Fungal Nail Infections
Fungal nail infections, also known as “onychomycosis,” are very common. They may affect up to 14% of the general population. Fungal toenail infections are more common than fungal fingernail infections.1
Most fungal nail infections are not serious. However, some people may experience pain or be bothered by the appearance of their nails.
Fungal nail infections may cause nails to become discolored, thick, fragile, or cracked. The nail may also become separated from the nail bed.
People who have fungal toenail infections often have a fungal skin infection on the foot, especially between the toes (commonly called athlete’s foot, ringworm on the foot, or tinea pedis).
How does someone get a fungal nail infection?
Fungal nail infections are caused by many different types of fungi that live in the environment. Small cracks in your nail or the surrounding skin can allow these germs to enter your nail and cause an infection.
Who gets fungal nail infections?
Anyone can get a fungal nail infection. Some people may be more likely than others to get a fungal nail infection, including older adults and people who have the following conditions: 2,3
- A nail injury or foot deformity
- Weakened immune system (for example, because of cancer)
- Venous insufficiency (poor circulation in the legs) or peripheral arterial disease (narrowed arteries reduce blood flow to the arms or legs)
- Fungal skin infections on other parts of the body
Occasionally, a bacterial infection can occur on top of a fungal nail infection and cause serious illness. This is more common in people with diabetes or other conditions that weaken the body’s defenses against infection.
- Keep your hands and feet clean and dry.
- Keep fingernails and toenails short and clean.
- Don’t walk barefoot in areas like locker rooms or public showers.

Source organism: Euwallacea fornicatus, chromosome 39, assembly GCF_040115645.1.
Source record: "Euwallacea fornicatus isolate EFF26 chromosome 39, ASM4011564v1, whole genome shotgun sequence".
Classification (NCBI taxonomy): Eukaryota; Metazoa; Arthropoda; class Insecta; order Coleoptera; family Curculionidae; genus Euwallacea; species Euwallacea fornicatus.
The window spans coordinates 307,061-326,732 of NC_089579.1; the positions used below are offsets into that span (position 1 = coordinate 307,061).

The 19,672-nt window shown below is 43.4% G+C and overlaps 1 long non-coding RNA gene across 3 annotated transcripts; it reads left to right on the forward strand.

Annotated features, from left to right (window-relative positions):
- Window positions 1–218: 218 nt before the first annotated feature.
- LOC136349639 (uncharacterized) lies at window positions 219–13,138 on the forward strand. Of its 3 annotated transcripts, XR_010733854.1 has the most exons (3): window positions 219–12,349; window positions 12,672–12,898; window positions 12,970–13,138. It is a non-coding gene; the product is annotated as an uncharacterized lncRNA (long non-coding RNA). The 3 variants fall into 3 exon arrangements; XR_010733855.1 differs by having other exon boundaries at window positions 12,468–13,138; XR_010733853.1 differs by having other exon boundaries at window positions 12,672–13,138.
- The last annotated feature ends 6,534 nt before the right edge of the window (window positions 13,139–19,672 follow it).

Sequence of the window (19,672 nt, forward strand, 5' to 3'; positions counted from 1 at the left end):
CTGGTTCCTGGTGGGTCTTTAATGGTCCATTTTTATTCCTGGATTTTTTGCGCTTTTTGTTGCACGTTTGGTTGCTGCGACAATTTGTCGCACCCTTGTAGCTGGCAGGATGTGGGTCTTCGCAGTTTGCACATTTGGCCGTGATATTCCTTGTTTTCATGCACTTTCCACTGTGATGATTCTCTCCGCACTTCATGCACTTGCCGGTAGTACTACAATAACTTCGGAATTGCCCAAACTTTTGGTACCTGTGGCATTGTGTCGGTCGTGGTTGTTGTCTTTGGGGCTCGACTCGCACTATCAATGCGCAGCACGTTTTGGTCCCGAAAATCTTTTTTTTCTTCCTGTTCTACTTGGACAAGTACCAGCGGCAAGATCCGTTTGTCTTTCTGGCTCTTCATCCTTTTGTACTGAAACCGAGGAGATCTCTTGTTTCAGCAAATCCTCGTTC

- Don’t share nail clippers with other people.
- When visiting a nail salon, choose a salon that is clean and licensed by your state’s cosmetology board. Make sure the salon sterilizes its instruments (nail clippers, scissors, etc.) after each use, or bring your own.
Fungal infections are not the only possible cause of nail problems. Other conditions can look similar to fungal nail infections.
Your healthcare provider should generally confirm your diagnosis using laboratory testing before prescribing antifungal treatment. To confirm the diagnosis, the healthcare provider might collect a nail clipping to look at under a microscope or to send to a laboratory for testing.
Fungal nail infections can be difficult to cure, and treatment is most successful when started early. Fungal nail infections typically don’t go away on their own, and the best treatment is usually prescription antifungal pills taken by mouth. In severe cases, a healthcare professional might remove the nail completely. It can take several months to a year for the infection to go away.
Fungal nail infections can be closely associated with fungal skin infections. If a fungal infection is not treated, it can spread from one place to the other. Patients should discuss all skin concerns with their healthcare provider to ensure that all fungal infections are properly treated.
Even after treatment, fungal nail infections can come back. This is more common in people who have conditions like diabetes that make them more likely to get a fungal nail infection. If you suspect an infection has returned, contact your healthcare provider.
Information for healthcare professionals
Onychomycosis can be difficult to diagnose based on physical appearance and clinical history alone. Clinicians should confirm a diagnosis of onychomycosis by laboratory testing before prescribing antifungal medications. The following types of laboratory tests can confirm the diagnosis of onychomycosis:
- Microscopy: Potassium hydroxide (KOH) stain can be performed in the office setting, but the accuracy of the test depends on clinician experience and technique. Nail clippings or scrapings are placed in a drop of KOH and examined under a microscope for the presence of fungal elements.3
- Histopathologic examination with a periodic acid-Schiff (PAS) stain: Examination of nail clippings with a PAS stain can confirm the diagnosis of a fungal nail infection.
- Culture:Fungal culture can be used to identify the infecting organism, but the fungi may take several weeks to grow. 4,8
- Molecular: Molecular testing, including polymerase chain reaction (PCR) testing, may be used to diagnose fungal nail infections.
Antimicrobial-resistant onychomycosis is a growing problem.13-15 Therefore, antifungal susceptibility testing may be considered based on the fungus or fungi identified and the patient’s clinical course.12,16,17